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  1. #11
    Dave Wooten's Avatar
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    Sandy,

    I am working on clearing my schedule to make it....I love that part of the country...could you give us some insight on negs to bring...I'd like to bring a couple with me properly prepared but am not sure if I should expose and develope them with this process in mind... I would think so?

    Thanks again
    Dave in Vegas

    PS RE: film holders

    the checks in the mail

  2. #12
    m. dowdall's Avatar
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    Sandy

    I'm already signed up for the workshop. The confermation came in the mail last Friday. WOO WHOO, goin' to Montana soon... Anyway, this weekend I'm hoping to get out and take some 4x5 and 8x10s. But I'm not sure what density range to develope them to. I've read Phil Davis' BTZS but didn't understand contrast index. I've no problem with log densities and have access to a densitomiter with a blue channel. So what I'd like to know is what density range would fit best.

    Thanks

    Michael

  3. #13

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    Quote Originally Posted by Dave Wooten
    Sandy,

    I am working on clearing my schedule to make it....I love that part of the country...could you give us some insight on negs to bring...I'd like to bring a couple with me properly prepared but am not sure if I should expose and develope them with this process in mind... I would think so?

    Thanks again
    Dave in Vegas

    PS RE: film holders

    the checks in the mail
    Hi Dave,

    The carbon process has contrast controls that allow virtually any density range negative to print. I personally make my in-camera negatives for carbon printing with a DR of about 1.75 because this allows me to also print them in kallitype or palladium easily.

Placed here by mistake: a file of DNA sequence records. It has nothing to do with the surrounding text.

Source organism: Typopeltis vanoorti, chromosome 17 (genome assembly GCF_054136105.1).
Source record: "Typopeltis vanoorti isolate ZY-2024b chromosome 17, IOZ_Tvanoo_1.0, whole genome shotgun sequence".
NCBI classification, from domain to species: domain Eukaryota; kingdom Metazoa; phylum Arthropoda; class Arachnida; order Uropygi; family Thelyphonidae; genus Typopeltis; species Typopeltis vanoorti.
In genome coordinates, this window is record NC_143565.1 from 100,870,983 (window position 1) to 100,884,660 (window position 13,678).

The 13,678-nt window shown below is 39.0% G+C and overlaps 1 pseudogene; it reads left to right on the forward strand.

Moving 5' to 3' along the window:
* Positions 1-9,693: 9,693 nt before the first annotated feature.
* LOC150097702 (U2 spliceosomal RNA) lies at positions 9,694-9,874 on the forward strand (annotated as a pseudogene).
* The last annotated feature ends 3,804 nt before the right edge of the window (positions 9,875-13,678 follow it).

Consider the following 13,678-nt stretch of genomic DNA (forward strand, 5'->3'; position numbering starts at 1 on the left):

If you will tell me what film/developer combination you are using, and your method of develoment, I will suggest a development time that should give you a good printable negative for carbon.

    Sandy

  4. #14

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    Quote Originally Posted by m. dowdall
    Sandy

    I'm already signed up for the workshop. The confermation came in the mail last Friday. WOO WHOO, goin' to Montana soon... Anyway, this weekend I'm hoping to get out and take some 4x5 and 8x10s. But I'm not sure what density range to develope them to. I've read Phil Davis' BTZS but didn't understand contrast index. I've no problem with log densities and have access to a densitomiter with a blue channel. So what I'd like to know is what density range would fit best.

    Thanks

    Michael
    Michael,

    As I said to Dave, if you will tell me what film/developer you plan to use I can probably suggest a develoment time that will give a good negative for printing in carbon.

    If you are using a traditional non-staining developer just take the reading in Visual channel, and shoot for a DR of about 1.5 - 1.7. If you develop with a staining developer the Blue channel reading will be quite a bit lower than effective printing density. However, a Blue channel reading of about 1.3 will translate into an effective UV density of around 1.6-1.8, depending on developer.

    Best,

    Sandy


    Sandy

  5. #15
    m. dowdall's Avatar
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    Sandy